Mistake 3: Not Properly Designating Beneficiaries

Estate planning is complex because it’s difficult to objectively consider all the possibilities impacting your wealth after you pass (that’s why a comprehensive wealth management plan is critical). Still, one of the easiest parts of estate planning – designating beneficiaries – is also one of the most common mistakes we see.

A common mistake retirees make is not updating their beneficiary paperwork. Many assume other legal documents, like divorce decrees or marriage certificates, supersede older beneficiary designation documents. This isn’t the case. Even if your spouse waives their right to your retirement account, they’re still entitled to the balance if you pass unexpectedly – if you don’t update your beneficiaries.

Remember to deliberately designate your beneficiaries, too. Research shows that the average inheritance doesn’t last beyond a single generation3. An estate planner can help structure your beneficiaries by developing your designation document to avoid spendthrift problems, divorce, bankruptcy, disinheritance, and plain old bad choices.

We recommend getting a beneficiary checkup and following up on that annually – it’s a quick process when working with a professional planner that could save tons of time and trouble.

Mistake #4: Not Knowing that Rollover Rules Can Trigger Immediate Taxation

This mistake catches investors off-guard often and can devastate your retirement plan. Rollovers are common and often triggered by account consolidation or when you leave an employer.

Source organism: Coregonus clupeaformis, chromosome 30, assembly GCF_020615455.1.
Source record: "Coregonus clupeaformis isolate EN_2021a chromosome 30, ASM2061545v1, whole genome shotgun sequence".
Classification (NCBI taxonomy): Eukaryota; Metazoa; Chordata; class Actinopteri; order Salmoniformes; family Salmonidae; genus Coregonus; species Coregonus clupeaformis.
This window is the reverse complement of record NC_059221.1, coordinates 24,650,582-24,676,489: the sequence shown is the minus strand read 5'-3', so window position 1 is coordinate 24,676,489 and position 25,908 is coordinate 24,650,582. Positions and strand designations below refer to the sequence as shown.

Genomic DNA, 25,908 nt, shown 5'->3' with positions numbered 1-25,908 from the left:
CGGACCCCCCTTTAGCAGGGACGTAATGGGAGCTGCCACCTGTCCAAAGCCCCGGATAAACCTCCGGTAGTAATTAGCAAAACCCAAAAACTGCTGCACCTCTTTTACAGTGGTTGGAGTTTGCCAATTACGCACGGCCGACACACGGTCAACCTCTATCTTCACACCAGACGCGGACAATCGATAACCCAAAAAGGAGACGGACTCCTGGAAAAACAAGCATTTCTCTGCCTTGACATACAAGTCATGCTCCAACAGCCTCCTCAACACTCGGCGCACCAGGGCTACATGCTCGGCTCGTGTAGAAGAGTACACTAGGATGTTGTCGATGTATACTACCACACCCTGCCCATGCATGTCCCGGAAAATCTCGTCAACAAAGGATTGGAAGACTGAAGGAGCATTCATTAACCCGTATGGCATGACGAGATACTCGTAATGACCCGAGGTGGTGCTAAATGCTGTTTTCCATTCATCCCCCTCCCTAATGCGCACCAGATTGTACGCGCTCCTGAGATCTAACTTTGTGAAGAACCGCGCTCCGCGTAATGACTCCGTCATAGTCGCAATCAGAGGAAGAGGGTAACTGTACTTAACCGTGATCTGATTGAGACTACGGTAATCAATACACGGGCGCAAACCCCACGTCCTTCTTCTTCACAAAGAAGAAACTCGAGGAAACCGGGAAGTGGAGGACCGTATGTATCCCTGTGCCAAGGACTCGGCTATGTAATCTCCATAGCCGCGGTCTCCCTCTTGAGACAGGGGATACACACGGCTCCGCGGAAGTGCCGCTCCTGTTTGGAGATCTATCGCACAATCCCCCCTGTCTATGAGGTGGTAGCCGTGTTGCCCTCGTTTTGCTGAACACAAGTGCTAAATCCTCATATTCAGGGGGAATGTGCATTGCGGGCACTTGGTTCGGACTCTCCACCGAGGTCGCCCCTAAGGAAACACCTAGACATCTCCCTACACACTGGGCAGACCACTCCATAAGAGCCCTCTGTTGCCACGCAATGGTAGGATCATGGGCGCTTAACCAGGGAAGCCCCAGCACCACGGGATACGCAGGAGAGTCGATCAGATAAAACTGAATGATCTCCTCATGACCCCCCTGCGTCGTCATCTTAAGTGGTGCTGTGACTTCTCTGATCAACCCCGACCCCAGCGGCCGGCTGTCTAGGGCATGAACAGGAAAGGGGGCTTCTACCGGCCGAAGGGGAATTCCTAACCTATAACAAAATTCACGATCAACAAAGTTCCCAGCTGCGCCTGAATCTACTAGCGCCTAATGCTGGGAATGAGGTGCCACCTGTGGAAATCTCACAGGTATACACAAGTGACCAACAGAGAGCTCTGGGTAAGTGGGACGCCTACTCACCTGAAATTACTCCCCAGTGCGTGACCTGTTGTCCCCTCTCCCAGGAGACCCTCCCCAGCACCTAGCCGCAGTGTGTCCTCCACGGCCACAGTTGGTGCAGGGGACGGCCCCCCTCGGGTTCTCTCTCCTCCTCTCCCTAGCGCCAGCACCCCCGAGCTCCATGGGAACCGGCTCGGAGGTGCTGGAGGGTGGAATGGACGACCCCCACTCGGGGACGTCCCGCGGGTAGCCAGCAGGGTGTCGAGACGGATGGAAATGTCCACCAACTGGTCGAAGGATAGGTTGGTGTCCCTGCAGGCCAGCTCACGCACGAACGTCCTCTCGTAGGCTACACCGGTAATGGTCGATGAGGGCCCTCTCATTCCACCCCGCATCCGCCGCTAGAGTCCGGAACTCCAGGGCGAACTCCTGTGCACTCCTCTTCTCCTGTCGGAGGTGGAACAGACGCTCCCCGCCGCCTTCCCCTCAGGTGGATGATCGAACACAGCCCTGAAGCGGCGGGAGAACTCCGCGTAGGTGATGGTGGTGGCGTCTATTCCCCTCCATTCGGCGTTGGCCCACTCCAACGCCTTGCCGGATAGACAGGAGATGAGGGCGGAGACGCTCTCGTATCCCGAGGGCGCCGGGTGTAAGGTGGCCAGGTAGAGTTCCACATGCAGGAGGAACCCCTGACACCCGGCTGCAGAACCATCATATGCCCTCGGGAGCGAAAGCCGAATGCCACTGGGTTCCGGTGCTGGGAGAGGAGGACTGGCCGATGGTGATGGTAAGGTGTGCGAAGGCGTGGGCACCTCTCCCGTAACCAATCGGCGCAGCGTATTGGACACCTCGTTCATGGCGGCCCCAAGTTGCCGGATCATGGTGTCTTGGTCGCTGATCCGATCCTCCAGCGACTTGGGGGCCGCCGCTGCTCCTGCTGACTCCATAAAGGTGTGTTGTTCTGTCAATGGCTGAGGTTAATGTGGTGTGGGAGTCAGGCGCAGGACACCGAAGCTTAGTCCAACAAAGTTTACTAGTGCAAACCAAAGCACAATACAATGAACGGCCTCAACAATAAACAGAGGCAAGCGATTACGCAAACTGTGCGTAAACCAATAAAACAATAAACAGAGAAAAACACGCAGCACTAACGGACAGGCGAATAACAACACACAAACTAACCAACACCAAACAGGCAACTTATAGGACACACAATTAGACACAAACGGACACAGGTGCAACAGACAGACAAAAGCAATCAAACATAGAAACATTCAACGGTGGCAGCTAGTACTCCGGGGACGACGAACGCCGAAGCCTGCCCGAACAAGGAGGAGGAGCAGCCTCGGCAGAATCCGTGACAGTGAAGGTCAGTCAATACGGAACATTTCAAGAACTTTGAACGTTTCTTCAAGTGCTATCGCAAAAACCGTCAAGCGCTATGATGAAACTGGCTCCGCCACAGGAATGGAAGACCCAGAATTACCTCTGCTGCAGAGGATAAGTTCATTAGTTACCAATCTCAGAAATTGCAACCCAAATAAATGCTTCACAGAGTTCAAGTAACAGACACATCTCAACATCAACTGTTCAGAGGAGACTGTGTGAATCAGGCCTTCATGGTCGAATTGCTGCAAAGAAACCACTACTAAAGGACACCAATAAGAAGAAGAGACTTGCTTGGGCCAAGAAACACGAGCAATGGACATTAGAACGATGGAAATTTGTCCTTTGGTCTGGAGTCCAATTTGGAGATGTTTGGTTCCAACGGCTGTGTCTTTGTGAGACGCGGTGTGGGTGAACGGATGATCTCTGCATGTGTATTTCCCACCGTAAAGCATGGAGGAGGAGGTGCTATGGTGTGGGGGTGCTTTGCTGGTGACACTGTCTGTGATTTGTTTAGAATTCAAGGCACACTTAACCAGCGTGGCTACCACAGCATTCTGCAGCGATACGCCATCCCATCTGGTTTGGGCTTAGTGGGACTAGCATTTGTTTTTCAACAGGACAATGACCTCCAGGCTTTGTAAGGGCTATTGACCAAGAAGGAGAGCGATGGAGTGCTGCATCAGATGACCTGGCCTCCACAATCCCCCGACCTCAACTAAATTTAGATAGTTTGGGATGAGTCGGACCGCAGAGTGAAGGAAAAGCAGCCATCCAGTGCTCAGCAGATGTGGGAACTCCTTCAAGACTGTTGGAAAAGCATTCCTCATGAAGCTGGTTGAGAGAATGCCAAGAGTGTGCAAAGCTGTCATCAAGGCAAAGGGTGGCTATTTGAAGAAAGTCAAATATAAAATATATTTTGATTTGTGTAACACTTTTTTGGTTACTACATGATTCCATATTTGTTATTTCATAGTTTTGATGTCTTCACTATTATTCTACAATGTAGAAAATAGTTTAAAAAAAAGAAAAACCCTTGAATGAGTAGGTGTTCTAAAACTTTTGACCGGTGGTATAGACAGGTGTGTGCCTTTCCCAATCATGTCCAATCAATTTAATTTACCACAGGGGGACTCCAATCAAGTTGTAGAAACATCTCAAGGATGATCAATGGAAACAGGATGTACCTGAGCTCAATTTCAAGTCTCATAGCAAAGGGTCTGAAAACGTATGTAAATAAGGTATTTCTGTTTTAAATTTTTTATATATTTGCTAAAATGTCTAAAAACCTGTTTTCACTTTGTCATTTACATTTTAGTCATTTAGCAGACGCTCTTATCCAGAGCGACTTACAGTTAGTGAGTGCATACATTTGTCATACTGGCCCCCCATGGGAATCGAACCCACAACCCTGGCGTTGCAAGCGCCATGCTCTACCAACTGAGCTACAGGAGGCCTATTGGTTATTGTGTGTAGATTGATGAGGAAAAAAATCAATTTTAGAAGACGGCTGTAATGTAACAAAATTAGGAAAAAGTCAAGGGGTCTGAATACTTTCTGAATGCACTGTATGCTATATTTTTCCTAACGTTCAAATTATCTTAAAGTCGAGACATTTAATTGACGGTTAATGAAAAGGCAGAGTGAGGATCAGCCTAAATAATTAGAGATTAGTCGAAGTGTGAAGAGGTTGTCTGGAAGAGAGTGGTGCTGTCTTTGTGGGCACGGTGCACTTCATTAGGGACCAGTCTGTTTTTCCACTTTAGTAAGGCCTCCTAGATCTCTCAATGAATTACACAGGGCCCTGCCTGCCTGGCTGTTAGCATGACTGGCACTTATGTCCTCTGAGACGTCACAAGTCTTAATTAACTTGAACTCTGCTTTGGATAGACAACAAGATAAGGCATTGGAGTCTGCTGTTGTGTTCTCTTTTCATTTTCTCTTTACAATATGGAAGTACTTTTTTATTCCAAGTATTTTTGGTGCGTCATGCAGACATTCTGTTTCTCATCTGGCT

When you execute an indirect IRA rollover, in which you get a check for your account balance, deposit it, and then write a check for that balance to your new account platform, you have 60 days to complete the transaction – and can only do one indirect rollover every 365 days4. That isn’t calendar year, either. It’s a rolling 365-day window, and any additional indirect IRA rollovers are 100% taxable and subject to an additional 20% tax withholding from the former custodian.

If you have multiple accounts spread across several custodians from past jobs, carefully planning consolidation is tricky and can trigger a huge tax burden. For this reason, direct rollovers are better. For direct rollovers, your existing custodian goes directly to the new custodian and cuts them a check – you’re no longer a middleman in the transaction. You can execute as many of these as you want annually.

Mistake #5: Risking Too Much

Risk is part of investing, but balancing portfolio risk and your retirement goals is difficult. It's especially tough when managing your portfolio because (like estate planning) it's difficult to be objective when it's your own money at stake.

At the same time, everyone's circumstances are different, which drives different risk tolerances. Because of these two factors, working with an established retirement planner is preferred. They'll help you remain objective and deliver the context you're missing based on their years of work with clients of all types.

Remember, bad wealth managers apply broad rules to all their clients, like allocating stocks and bonds based purely on age. Before working with a wealth manager, ensure they take the time to understand your unique situation and not simply use a cookie-cutter approach. be continued...